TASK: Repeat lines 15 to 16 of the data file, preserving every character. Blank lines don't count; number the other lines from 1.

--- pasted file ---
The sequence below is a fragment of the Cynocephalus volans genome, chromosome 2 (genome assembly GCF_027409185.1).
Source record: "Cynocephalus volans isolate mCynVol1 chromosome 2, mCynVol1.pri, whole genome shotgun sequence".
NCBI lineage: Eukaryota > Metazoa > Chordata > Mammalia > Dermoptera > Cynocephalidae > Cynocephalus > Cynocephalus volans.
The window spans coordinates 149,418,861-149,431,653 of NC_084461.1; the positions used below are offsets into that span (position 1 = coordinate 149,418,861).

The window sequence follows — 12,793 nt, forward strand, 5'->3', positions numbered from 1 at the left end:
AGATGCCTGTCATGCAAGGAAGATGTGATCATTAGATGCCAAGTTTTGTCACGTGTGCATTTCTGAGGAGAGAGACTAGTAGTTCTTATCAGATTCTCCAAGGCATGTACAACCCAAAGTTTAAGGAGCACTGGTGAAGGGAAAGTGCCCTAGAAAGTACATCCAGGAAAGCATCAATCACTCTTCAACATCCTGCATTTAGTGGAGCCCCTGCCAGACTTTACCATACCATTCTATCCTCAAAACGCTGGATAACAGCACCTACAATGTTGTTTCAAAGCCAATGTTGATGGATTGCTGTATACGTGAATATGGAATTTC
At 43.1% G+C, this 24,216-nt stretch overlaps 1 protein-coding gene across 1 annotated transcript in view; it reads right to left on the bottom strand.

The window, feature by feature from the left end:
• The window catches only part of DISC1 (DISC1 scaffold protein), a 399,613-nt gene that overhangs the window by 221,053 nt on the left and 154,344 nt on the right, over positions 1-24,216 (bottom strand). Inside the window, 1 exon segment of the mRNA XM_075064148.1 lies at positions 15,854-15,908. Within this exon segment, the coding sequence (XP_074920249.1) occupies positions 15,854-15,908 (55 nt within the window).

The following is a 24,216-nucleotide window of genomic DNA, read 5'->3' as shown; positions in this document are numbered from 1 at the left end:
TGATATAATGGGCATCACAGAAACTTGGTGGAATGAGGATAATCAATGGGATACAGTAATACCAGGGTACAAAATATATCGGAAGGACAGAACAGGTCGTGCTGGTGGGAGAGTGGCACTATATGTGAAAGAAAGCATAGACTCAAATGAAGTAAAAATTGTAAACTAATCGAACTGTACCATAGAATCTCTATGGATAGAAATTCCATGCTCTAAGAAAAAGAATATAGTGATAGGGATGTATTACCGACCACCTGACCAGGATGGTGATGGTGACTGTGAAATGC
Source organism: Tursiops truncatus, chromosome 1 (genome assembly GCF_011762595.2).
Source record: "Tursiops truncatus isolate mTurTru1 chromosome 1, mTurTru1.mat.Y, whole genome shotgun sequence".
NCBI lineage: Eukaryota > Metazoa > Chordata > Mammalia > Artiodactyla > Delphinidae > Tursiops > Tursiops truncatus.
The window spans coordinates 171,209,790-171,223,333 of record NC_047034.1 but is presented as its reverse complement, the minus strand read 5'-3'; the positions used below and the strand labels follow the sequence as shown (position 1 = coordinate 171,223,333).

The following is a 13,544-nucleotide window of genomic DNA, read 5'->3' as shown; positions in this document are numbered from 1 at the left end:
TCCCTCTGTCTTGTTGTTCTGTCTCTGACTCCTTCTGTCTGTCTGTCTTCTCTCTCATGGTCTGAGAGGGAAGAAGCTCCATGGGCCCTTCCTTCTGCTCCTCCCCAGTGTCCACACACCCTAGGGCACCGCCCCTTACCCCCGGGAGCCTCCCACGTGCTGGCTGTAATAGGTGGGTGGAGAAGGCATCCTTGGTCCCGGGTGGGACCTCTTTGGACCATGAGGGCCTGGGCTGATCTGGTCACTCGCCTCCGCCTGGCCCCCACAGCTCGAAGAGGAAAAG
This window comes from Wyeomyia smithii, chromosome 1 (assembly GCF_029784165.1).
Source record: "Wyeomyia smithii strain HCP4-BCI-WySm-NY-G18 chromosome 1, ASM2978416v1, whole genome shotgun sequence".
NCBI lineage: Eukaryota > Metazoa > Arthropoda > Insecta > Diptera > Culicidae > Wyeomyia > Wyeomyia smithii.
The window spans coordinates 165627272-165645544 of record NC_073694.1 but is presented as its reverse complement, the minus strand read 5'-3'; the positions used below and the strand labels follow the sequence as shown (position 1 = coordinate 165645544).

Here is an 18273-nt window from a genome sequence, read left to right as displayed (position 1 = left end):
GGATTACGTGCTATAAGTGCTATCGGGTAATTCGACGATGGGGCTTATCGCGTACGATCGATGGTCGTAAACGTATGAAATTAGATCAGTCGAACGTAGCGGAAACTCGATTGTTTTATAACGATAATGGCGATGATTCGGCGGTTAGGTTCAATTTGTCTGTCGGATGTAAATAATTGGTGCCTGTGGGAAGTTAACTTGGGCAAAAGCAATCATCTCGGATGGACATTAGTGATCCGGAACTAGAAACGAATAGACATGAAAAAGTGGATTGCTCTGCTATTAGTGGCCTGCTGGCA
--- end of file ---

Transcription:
The window spans coordinates 171,209,790-171,223,333 of record NC_047034.1 but is presented as its reverse complement, the minus strand read 5'-3'; the positions used below and the strand labels follow the sequence as shown (position 1 = coordinate 171,223,333).

The following is a 13,544-nucleotide window of genomic DNA, read 5'->3' as shown; positions in this document are numbered from 1 at the left end: